Mythos & Marginalia

life notes; flaws and all

j.g. lewis

original content and images ©j.g. lewis

a daily breath...

A thought du jour, my daily breath includes collected and conceived observations, questions of life, fortune cookie philosophies, reminders, messages of peace and simplicity, unsolicited advice, inspirations, quotes and words that got me thinking. They may get you thinking too . . .

Mondays are just young Fridays

It wasn’t about age; it is still about the music.
   I, and an almost-full arena, took in a spectacular concert last night as The Who played Toronto.
   Augmented by a full orchestra, the timeless British band gave us two hours of absolute magic; full of the sonic glory you expect from guys who have, at several points in history, proved that rock and roll is what it is.
   The Who could have spent the evening simply trotting out a career’s worth of hits, but instead opened with a string of compositions from the rock opera Tommy. Later in the night we were treated to a solid set from Quadrophenia. Both albums go well back into the ‘70s.
   Of course they played, and played well, the songs that many people know more from the CSI television series, but several of the big hits where left out (they did not play I Can See For Miles my absolute favourite song ever), but that was okay. Last night was all about the music.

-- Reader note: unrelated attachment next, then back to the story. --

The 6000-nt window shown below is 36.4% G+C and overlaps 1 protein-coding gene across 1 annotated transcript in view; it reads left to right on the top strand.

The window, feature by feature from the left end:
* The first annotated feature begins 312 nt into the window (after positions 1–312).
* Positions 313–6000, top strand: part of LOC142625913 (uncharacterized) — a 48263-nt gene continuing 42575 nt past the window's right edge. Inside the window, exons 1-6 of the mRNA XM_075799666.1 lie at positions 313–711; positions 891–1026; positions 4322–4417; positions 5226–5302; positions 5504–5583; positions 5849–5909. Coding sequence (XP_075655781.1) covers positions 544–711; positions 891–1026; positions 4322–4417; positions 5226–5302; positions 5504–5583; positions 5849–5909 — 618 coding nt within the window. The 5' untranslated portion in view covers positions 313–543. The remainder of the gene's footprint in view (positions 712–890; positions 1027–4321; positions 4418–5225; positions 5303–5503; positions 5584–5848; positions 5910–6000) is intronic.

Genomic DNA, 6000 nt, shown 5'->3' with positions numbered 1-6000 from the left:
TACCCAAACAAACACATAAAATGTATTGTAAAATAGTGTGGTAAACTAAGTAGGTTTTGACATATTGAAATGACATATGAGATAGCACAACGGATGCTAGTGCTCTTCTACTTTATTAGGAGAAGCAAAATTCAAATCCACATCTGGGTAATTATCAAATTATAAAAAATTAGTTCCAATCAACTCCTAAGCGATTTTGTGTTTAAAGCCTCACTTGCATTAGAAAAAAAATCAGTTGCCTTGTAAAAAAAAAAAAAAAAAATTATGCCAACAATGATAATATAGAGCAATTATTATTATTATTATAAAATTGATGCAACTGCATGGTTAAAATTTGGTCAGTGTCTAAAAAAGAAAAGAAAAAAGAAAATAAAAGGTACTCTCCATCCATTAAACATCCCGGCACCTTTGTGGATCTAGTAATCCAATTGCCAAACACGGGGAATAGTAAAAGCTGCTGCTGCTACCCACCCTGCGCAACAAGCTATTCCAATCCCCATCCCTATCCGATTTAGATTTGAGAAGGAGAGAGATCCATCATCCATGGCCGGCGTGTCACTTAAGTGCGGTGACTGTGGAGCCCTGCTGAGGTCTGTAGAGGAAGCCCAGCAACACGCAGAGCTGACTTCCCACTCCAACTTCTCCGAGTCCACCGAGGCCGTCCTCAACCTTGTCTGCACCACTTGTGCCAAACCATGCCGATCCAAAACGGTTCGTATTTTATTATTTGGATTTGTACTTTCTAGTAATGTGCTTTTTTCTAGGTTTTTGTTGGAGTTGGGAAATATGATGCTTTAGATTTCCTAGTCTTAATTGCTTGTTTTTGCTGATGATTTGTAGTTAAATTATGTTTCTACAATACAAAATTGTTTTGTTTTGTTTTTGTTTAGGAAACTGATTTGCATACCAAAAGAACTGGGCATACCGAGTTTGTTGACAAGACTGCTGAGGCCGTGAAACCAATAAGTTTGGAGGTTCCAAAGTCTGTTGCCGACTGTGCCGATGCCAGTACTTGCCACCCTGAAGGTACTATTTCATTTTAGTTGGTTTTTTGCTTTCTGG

I’ve long considered The Who to be mostly about Pete Townshend, the guitarist who wrote much of the band’s catalogue. Now, at 77 years of age, Townshend is still in fine form. But so is lead singer and front man Roger Daltry, 78, singing and screaming in a manner that defies age.
   I’ve seen the band a couple of times in my lifetime, and chances are I will not have the opportunity to see them again. This may be The Who’s last tour, but then Townshend said he would quit touring in 1982.
   So there is hope, and there is still the music.

10/03/2022                                                                     j.g.l.


Giving Into Time

Gardens across the city are looking tired.

The flowers and foliage have for months been growing, blooming, celebrating the glorious sunshine and making our days on this big, beautiful planet ever more enjoyable.

But, come October, even the most curated gardens and manicured lawns are showing signs of wear and tear from the dipping nocturnal temperatures, lack of rain, care, or even neglect.

The cycle from spring, through summer, and now autumn, becomes more obvious each day. Daisies, Black-eyed Susan, Echinacea, once-boastful geraniums and hydrangeas are giving into time.

I can’t even find a dahlia anywhere.

Our landscape is getting darker.

The colours of flowers we count on to fill our lives will soon only be available in photographs, florist shops, or bouquets of the day at the market. We take it wherever we can, whenever we can, but we will wait patiently for next year’s gardens to bring back the everyday joy as the cycle will begin once again.

10/02/2022                                                                            j.g.l.

Truth and Reconciliation